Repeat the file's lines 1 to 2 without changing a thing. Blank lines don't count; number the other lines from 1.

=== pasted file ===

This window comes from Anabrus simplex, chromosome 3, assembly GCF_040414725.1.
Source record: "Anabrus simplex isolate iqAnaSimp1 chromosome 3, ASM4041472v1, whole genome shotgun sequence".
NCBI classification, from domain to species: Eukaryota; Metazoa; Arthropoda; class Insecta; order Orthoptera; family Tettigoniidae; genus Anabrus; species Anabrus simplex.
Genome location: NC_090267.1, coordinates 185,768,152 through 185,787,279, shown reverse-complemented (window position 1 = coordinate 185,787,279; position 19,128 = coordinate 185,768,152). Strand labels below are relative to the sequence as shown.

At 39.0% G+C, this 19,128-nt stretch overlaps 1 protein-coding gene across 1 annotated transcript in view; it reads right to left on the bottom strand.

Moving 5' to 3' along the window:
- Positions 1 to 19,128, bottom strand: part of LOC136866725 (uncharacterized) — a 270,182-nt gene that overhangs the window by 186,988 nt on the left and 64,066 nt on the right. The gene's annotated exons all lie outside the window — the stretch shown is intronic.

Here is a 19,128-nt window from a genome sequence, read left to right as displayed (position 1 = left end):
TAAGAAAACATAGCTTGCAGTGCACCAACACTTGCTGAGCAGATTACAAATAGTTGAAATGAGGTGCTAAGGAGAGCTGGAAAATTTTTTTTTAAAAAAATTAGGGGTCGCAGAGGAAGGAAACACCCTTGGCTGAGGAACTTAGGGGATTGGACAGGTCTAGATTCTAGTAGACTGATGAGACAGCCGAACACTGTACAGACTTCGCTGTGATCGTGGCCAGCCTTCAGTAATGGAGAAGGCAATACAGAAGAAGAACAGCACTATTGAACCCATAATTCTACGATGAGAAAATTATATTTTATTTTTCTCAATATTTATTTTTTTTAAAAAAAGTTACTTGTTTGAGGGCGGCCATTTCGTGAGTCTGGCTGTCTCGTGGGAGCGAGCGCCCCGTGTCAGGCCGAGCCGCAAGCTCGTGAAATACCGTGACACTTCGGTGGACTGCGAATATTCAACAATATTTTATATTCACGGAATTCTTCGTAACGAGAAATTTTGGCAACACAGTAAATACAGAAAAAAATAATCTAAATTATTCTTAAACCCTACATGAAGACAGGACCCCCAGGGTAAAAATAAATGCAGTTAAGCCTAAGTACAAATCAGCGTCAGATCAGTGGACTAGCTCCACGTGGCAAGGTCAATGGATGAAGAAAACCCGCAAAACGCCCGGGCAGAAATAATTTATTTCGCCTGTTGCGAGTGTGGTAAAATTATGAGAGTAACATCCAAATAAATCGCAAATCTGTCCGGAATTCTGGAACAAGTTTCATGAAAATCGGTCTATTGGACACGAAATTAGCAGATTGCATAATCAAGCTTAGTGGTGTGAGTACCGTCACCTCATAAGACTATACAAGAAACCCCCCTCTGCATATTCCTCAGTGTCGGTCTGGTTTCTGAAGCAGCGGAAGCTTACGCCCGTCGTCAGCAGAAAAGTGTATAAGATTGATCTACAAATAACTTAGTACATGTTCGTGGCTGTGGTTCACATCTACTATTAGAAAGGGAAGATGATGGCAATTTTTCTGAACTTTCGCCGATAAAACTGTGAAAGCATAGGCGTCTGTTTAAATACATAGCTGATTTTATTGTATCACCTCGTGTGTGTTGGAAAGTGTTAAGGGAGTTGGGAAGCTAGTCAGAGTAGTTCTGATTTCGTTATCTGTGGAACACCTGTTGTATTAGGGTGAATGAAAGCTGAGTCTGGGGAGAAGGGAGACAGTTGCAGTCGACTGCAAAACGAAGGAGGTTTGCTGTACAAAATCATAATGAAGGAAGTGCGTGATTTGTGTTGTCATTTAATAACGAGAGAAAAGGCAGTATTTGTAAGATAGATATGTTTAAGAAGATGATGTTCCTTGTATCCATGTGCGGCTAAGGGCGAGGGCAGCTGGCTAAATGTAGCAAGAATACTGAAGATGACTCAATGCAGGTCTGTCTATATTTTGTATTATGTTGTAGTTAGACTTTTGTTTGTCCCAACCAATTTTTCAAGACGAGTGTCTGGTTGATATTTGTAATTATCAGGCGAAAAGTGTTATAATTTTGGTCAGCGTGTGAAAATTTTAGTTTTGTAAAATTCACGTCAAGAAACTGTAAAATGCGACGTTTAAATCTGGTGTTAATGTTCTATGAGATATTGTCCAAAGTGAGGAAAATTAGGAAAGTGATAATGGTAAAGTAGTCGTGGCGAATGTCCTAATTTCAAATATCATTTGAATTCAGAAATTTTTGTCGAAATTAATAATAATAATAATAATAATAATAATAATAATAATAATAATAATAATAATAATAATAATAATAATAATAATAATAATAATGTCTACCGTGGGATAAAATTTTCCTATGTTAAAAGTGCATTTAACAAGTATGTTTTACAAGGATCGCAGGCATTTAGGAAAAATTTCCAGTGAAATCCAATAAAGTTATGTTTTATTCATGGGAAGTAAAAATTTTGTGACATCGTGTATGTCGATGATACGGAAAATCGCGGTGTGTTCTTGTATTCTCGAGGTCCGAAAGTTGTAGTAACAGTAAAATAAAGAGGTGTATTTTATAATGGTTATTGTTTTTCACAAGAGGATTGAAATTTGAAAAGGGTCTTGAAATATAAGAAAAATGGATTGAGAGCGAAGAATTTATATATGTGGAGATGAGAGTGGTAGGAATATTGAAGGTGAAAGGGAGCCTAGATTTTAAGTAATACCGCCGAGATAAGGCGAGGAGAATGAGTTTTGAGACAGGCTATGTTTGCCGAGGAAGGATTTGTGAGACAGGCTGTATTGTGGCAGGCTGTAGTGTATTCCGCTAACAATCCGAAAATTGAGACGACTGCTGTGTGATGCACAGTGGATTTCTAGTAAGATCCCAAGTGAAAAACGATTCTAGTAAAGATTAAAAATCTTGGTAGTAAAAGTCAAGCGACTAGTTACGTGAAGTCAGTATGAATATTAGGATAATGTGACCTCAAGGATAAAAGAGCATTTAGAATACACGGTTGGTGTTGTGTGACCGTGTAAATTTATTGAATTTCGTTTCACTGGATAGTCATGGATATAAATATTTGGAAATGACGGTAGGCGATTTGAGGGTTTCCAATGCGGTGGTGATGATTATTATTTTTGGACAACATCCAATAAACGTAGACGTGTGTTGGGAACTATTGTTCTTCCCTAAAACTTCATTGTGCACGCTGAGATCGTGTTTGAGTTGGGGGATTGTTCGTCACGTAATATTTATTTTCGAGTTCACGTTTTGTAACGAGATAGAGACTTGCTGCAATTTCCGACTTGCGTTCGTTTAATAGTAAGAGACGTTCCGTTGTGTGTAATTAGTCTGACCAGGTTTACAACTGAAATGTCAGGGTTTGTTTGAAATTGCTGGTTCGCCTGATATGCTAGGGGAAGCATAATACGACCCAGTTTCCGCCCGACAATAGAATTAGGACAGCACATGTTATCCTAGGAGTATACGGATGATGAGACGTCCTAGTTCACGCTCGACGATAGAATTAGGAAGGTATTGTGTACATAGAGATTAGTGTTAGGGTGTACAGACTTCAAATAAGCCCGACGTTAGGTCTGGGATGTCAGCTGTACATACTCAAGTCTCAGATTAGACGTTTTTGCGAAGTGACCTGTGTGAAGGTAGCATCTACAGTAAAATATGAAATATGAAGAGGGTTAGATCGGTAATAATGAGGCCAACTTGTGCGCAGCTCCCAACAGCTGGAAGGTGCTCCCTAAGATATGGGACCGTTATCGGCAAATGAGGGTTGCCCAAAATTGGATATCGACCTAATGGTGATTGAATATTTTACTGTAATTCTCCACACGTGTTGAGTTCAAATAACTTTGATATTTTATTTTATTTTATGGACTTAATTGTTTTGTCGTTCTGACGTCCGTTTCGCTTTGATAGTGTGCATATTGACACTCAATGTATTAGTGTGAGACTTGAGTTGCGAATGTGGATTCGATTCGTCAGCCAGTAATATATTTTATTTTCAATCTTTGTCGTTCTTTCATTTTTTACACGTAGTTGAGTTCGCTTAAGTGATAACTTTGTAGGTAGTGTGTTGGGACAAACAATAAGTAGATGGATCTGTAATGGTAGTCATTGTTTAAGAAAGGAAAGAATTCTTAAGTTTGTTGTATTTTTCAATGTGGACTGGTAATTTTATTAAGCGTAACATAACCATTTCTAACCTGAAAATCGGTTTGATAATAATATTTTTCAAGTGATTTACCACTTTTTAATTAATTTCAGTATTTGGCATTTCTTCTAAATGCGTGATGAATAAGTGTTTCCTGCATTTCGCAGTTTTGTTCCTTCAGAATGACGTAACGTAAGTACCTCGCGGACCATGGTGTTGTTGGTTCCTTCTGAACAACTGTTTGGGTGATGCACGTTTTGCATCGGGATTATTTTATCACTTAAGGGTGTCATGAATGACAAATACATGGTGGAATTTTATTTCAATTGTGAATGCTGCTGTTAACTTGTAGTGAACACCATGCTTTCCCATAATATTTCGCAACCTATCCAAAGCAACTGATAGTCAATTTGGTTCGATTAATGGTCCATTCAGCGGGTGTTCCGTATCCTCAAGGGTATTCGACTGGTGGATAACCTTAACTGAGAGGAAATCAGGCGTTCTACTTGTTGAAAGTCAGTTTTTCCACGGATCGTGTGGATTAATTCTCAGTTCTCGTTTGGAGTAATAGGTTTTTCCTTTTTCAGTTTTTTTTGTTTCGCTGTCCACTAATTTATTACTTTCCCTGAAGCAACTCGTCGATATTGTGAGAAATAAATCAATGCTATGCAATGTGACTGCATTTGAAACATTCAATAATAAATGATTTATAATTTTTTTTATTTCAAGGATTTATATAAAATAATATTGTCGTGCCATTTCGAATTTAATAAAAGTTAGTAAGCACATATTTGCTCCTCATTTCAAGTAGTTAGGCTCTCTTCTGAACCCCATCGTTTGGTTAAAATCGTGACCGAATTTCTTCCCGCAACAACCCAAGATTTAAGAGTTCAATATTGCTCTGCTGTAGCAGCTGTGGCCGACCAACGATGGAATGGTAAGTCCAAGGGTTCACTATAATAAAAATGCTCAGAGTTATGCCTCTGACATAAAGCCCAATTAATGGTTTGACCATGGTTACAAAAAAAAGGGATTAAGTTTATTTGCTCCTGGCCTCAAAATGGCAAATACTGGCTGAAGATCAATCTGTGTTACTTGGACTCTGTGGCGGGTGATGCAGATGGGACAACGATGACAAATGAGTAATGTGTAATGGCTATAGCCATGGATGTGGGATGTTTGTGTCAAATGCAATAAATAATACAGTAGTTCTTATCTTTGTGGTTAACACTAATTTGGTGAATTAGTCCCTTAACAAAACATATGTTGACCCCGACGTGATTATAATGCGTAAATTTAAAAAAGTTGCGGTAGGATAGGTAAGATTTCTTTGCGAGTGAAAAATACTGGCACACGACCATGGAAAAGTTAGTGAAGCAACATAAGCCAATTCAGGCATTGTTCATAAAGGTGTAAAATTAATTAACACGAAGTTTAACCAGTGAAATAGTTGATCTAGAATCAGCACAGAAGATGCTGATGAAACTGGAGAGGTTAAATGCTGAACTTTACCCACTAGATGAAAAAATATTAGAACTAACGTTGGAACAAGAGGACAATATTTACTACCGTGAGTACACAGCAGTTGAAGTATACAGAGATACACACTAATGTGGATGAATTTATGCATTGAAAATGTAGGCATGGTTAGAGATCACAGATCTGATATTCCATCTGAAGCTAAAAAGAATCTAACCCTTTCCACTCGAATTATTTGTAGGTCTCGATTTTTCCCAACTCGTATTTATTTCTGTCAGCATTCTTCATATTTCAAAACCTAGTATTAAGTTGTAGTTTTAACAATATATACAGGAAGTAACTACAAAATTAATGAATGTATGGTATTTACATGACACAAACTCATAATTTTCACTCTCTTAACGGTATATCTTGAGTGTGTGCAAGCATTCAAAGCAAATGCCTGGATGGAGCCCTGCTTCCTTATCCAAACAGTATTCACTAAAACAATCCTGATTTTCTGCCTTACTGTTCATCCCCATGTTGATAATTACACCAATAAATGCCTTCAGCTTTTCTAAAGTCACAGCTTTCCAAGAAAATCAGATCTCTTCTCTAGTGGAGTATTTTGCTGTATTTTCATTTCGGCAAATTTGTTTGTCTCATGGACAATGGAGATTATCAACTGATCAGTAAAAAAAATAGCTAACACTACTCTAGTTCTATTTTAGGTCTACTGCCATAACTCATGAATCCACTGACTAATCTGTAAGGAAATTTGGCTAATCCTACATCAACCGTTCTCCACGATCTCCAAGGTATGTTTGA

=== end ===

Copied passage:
This window comes from Anabrus simplex, chromosome 3, assembly GCF_040414725.1.
Source record: "Anabrus simplex isolate iqAnaSimp1 chromosome 3, ASM4041472v1, whole genome shotgun sequence".